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Preventing DDoS

Following the recent successful attacks by Anonymous Operation on websites including Paypal, Mastercard and Visa, a few people asked me if they were at risk of being attacked and how they could prevent it.

If you hadn't heard about the attacks, PandaLabs have a very good article about it here.

What is DDoS?

A Distributed Denial of Service attack is a method of attacking a server so that genuine users cannot access it. Usually, the attacker has what is known as a "botnet" - several thousand computers that have been infected with malware without the consent of the owner. The attacker then gets his botnet to send thousands of requests to one server, which either slows it down drastically or takes it completely offline.

Another common method of attack, known as distributed reflected denial of service attack (DRDoS), involves spoofing the IP of the server that is going to be attacked, and then sending requests of some type to many servers. They will reply to the IP that was spoofed, in this case the server that's being attacked. It will seem to the victim's server that the entire internet is attacking them, but it will not have much of an effect on the servers that are having the requests sent to them by the attacker.

The method of attack used by Anonymous to attack their victims is very similar to the first method I explained - a botnet of computers sent millions of requests, slowing down the server dramatically. The only difference was that the "botnet" had not been affected with malware. It was a "voluntary botnet"; thousands of people around the world installed software called LOIC - Low Orbit Ion Cannon - on their computers, which then connected to the Anonymous Operation Internet Relay Chat (IRC) server and sat in a channel waiting for commands. It then required an operator to tell the LOIC software who to attack, then the software would attack. This makes it very easy for the user, as it meant all they had to do was install the software and let it run in the background.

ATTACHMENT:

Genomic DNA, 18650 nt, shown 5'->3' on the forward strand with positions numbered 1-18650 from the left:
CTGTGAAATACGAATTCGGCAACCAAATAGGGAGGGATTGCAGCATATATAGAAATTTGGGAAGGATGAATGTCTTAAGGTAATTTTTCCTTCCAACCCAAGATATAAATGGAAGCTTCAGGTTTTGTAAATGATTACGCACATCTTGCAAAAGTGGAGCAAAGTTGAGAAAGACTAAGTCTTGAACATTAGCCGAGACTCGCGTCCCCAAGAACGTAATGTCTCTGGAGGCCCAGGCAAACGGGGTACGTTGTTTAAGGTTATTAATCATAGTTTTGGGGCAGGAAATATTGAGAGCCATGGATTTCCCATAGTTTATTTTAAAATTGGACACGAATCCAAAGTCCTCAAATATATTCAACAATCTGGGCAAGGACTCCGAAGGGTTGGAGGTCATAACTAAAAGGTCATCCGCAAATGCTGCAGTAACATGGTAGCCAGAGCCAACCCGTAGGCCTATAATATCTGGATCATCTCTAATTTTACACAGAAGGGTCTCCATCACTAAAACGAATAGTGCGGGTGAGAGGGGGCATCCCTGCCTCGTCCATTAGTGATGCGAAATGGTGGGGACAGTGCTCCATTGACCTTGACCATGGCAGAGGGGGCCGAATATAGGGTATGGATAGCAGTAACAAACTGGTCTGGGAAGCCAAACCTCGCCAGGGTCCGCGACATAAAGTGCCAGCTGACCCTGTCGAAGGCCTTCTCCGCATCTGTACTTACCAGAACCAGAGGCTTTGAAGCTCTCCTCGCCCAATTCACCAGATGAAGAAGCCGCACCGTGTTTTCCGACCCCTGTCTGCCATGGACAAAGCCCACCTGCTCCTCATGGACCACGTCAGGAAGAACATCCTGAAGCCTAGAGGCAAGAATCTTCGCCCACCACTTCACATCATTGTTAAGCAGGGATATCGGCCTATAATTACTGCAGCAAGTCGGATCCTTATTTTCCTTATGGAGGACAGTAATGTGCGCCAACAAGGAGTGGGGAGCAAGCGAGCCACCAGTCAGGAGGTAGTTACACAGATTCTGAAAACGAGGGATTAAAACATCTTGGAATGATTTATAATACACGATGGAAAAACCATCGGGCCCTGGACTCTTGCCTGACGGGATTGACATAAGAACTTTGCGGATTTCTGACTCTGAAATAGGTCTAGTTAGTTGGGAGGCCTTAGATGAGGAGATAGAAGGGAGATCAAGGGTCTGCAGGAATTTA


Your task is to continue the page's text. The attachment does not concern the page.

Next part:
Okay, it is slightly more complicated than that, but you get the picture.

Knowledgeably participating in a DDoS attack is illegal in most countries, and I would strongly advise against you attacking anyone.

How can I protect myself against DDoS?

Realistically, it's not really possible to protect yourself for sure from a DDoS attack, but there a few things you can try to make the attack less effective. First, I will explain how the server works (it'll be complicated):

There are 7 layers to the OSI model (Open Systems Interconnect) for networking.

  1. Layer 1 (Physical) - Network card, cable
  2. Layer 2 (Data Link) - ARP (tells what IP address has which MAC address), PPP, etc.
  3. Layer 3 (Network) - IPv4, IPv6, ICMP (ping, traceroute)
  4. Layer 4 (Transport) - TCP, UDP
  5. Layer 5 (Session) - SSH
  6. Layer 6 (Presentation) - X.25, AFP, ASCII
  7. Layer 7 (Application) - HTTP, SMTP

When a connection is made, the requesting program tells the OS to open a socket, the data is sent to the network card, to the cable, to the switch/hub, to the router, to the ISP, to routers, to the receiving router, to the switch/hub, to the cable, to the network card, to the OS.

To speak to the server, a TCP connection (layer 4) is made.

Block port 80